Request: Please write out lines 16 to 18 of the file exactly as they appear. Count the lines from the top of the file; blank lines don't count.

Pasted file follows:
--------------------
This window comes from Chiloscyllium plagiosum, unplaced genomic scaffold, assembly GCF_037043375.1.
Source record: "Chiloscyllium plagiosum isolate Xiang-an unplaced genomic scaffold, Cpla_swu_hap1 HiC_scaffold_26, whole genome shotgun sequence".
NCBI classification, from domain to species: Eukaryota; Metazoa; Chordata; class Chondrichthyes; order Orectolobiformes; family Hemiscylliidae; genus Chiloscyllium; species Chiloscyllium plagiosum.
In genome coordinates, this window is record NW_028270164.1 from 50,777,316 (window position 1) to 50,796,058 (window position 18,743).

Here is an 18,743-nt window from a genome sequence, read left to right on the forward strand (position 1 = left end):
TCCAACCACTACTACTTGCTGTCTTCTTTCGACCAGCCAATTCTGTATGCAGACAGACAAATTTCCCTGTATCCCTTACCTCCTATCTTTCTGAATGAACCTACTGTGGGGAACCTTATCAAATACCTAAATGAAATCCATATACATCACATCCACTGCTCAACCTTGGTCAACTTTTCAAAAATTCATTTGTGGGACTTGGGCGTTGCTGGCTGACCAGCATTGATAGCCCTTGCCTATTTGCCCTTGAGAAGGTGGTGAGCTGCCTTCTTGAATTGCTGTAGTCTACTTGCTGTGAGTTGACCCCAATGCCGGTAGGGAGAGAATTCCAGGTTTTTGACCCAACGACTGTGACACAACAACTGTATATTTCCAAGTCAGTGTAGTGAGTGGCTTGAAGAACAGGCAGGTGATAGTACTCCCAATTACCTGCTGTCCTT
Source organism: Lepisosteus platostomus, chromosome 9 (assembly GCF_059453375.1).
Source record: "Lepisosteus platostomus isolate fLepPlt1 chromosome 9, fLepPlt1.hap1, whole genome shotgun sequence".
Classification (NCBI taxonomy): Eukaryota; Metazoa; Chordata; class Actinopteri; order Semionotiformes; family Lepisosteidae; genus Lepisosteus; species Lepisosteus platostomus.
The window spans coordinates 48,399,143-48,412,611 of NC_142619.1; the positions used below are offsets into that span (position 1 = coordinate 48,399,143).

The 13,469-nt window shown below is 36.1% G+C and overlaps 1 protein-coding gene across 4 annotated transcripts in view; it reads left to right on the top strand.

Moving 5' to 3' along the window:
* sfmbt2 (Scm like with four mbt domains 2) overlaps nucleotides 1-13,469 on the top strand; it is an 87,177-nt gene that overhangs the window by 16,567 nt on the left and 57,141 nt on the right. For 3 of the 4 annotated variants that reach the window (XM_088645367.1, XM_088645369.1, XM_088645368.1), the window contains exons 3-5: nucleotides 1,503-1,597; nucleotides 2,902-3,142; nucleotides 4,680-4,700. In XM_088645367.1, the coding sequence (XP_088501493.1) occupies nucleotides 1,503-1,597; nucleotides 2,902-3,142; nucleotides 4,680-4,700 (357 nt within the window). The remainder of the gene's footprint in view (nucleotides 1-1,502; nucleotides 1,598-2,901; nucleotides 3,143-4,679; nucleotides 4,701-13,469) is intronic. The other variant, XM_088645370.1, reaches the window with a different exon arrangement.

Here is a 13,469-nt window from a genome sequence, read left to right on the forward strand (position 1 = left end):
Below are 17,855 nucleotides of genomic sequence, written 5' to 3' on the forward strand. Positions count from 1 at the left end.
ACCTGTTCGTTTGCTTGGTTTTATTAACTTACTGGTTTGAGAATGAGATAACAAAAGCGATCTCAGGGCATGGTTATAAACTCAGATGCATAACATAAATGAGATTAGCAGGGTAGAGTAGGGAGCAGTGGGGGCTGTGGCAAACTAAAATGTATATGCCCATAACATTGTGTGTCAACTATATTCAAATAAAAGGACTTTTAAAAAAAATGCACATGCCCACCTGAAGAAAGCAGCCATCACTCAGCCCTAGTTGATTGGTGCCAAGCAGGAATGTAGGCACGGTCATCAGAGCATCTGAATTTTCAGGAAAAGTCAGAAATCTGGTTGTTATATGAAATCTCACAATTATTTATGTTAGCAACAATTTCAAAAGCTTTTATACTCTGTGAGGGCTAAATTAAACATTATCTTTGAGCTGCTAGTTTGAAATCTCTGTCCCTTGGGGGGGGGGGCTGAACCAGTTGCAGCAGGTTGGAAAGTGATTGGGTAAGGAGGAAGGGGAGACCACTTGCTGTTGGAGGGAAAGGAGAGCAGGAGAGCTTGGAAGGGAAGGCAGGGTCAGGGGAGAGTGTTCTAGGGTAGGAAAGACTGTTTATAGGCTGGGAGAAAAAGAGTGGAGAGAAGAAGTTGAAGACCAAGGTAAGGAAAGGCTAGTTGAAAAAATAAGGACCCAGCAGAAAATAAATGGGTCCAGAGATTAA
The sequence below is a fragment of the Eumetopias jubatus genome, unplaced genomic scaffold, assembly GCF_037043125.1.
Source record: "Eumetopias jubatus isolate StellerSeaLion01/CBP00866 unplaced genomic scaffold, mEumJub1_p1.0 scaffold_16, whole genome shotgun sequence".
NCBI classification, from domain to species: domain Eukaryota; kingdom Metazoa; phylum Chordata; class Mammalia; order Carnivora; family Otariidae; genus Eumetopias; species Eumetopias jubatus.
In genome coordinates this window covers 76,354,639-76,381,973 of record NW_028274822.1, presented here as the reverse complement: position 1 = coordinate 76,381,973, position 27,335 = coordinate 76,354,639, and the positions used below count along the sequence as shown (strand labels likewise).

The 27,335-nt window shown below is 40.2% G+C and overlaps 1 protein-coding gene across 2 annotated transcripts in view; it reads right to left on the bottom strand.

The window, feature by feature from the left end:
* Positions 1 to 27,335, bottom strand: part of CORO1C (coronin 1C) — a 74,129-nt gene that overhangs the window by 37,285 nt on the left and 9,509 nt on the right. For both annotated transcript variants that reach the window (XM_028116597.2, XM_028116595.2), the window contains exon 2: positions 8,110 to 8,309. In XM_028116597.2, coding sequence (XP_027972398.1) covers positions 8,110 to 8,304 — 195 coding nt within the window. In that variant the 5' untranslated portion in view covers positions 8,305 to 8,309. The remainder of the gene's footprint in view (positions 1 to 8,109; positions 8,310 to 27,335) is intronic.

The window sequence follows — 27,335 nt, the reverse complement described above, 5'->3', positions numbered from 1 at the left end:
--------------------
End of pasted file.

ACCTGTTCGTTTGCTTGGTTTTATTAACTTACTGGTTTGAGAATGAGATAACAAAAGCGATCTCAGGGCATGGTTATAAACTCAGATGCATAACATAAATGAGATTAGCAGGGTAGAGTAGGGAGCAGTGGGGGCTGTGGCAAACTAAAATGTATATGCCCATAACATTGTGTGTCAACTATATTCAAATAAAAGGACTTTTAAAAAAAATGCACATGCCCACCTGAAGAAAGCAGCCATCACTCAGCCCTAGTTGATTGGTGCCAAGCAGGAATGTAGGCACGGTCATCAGAGCATCTGAATTTTCAGGAAAAGTCAGAAATCTGGTTGTTATATGAAATCTCACAATTATTTATGTTAGCAACAATTTCAAAAGCTTTTATACTCTGTGAGGGCTAAATTAAACATTATCTTTGAGCTGCTAGTTTGAAATCTCTGTCCCTTGGGGGGGGGGGCTGAACCAGTTGCAGCAGGTTGGAAAGTGATTGGGTAAGGAGGAAGGGGAGACCACTTGCTGTTGGAGGGAAAGGAGAGCAGGAGAGCTTGGAAGGGAAGGCAGGGTCAGGGGAGAGTGTTCTAGGGTAGGAAAGACTGTTTATAGGCTGGGAGAAAAAGAGTGGAGAGAAGAAGTTGAAGACCAAGGTAAGGAAAGGCTAGTTGAAAAAATAAGGACCCAGCAGAAAATAAATGGGTCCAGAGATTAA
The sequence below is a fragment of the Eumetopias jubatus genome, unplaced genomic scaffold, assembly GCF_037043125.1.
Source record: "Eumetopias jubatus isolate StellerSeaLion01/CBP00866 unplaced genomic scaffold, mEumJub1_p1.0 scaffold_16, whole genome shotgun sequence".